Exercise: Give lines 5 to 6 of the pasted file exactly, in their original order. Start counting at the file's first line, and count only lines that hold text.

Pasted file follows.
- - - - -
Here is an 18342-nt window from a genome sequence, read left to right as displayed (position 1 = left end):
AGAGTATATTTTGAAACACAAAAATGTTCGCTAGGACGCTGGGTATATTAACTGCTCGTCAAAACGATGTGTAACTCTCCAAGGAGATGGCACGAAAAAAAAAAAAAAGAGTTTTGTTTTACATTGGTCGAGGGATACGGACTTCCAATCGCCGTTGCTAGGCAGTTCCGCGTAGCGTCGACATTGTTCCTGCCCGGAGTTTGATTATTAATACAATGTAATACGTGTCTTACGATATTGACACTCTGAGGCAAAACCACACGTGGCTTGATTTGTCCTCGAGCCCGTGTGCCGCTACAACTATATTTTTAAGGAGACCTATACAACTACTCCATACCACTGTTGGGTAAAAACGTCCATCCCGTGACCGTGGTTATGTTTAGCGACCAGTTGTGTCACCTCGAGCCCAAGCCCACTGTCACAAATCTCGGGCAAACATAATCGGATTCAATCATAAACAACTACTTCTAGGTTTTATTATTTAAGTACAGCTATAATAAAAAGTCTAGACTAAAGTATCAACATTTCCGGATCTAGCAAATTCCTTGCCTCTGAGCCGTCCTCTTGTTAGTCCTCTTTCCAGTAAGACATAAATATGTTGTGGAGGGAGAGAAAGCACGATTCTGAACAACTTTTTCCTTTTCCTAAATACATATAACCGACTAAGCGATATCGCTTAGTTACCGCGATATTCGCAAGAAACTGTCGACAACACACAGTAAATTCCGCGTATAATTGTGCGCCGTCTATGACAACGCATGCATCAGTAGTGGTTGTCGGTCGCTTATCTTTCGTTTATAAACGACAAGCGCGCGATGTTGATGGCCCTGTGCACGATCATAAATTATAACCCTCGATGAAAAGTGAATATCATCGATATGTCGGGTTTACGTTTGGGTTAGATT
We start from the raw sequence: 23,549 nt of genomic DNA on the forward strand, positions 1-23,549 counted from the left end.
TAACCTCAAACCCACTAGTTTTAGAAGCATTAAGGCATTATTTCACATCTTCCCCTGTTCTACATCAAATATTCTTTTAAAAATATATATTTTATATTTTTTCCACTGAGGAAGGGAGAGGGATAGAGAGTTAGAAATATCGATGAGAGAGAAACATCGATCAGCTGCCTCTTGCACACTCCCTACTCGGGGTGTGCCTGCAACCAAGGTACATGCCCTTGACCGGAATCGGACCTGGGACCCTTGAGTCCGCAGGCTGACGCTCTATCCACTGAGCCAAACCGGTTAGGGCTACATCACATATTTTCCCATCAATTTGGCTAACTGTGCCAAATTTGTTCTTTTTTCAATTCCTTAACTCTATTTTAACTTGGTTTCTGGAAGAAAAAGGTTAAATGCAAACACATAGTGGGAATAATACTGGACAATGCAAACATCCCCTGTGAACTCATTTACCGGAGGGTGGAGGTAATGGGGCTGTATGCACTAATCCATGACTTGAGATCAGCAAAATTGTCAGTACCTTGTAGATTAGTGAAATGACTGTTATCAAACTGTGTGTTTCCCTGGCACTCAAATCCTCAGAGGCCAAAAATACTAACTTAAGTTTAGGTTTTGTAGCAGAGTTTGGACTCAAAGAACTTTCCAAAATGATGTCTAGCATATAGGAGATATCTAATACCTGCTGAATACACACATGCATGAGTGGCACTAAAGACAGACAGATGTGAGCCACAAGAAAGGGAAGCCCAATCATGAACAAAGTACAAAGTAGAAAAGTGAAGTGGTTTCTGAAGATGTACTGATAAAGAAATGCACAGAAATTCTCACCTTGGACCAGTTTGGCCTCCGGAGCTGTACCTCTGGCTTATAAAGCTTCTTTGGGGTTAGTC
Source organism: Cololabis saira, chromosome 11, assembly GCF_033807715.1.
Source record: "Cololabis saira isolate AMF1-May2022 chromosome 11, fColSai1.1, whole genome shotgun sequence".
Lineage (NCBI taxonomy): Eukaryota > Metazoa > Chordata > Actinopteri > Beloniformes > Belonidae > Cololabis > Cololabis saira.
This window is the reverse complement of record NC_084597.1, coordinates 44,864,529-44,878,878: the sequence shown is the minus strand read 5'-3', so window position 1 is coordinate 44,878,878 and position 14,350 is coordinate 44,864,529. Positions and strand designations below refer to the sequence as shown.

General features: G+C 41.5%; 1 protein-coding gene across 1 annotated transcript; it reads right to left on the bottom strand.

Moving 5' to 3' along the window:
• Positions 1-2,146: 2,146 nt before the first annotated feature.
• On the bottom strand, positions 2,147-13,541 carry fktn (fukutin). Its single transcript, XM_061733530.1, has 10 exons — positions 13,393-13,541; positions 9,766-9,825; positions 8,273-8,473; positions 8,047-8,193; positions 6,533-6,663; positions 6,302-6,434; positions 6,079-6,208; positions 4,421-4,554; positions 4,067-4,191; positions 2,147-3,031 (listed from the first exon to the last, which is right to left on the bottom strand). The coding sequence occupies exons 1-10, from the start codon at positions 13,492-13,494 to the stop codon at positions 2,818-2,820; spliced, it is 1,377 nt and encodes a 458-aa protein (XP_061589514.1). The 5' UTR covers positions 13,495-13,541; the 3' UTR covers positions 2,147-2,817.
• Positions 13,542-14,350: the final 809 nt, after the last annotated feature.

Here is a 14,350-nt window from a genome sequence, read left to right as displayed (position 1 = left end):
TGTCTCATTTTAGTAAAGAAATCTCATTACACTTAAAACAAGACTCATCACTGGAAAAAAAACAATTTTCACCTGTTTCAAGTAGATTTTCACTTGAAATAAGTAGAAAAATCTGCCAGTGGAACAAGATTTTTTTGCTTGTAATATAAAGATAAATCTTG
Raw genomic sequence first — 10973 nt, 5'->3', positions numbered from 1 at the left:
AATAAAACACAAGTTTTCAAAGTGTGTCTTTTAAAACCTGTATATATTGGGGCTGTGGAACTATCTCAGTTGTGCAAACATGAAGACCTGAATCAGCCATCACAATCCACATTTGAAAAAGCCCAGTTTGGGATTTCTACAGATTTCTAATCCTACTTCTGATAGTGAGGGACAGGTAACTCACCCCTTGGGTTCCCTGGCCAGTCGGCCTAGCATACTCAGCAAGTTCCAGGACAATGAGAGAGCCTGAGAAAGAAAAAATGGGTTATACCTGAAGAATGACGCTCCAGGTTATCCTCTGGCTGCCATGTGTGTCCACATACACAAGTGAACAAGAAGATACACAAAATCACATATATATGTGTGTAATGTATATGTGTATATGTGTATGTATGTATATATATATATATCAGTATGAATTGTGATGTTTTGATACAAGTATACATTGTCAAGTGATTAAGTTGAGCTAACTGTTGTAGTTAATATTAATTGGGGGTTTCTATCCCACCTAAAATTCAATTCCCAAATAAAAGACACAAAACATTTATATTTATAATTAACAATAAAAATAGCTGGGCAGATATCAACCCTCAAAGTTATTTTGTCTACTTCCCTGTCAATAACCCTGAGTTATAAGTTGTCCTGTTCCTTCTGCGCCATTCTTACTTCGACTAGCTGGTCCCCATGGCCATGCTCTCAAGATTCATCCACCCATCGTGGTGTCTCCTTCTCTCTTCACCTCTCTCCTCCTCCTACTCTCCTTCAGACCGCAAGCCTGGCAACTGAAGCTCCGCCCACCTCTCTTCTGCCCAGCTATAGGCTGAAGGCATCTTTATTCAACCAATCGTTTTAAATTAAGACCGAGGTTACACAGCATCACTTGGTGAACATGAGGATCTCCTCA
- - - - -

Source organism: Cololabis saira, chromosome 11, assembly GCF_033807715.1.
Source record: "Cololabis saira isolate AMF1-May2022 chromosome 11, fColSai1.1, whole genome shotgun sequence".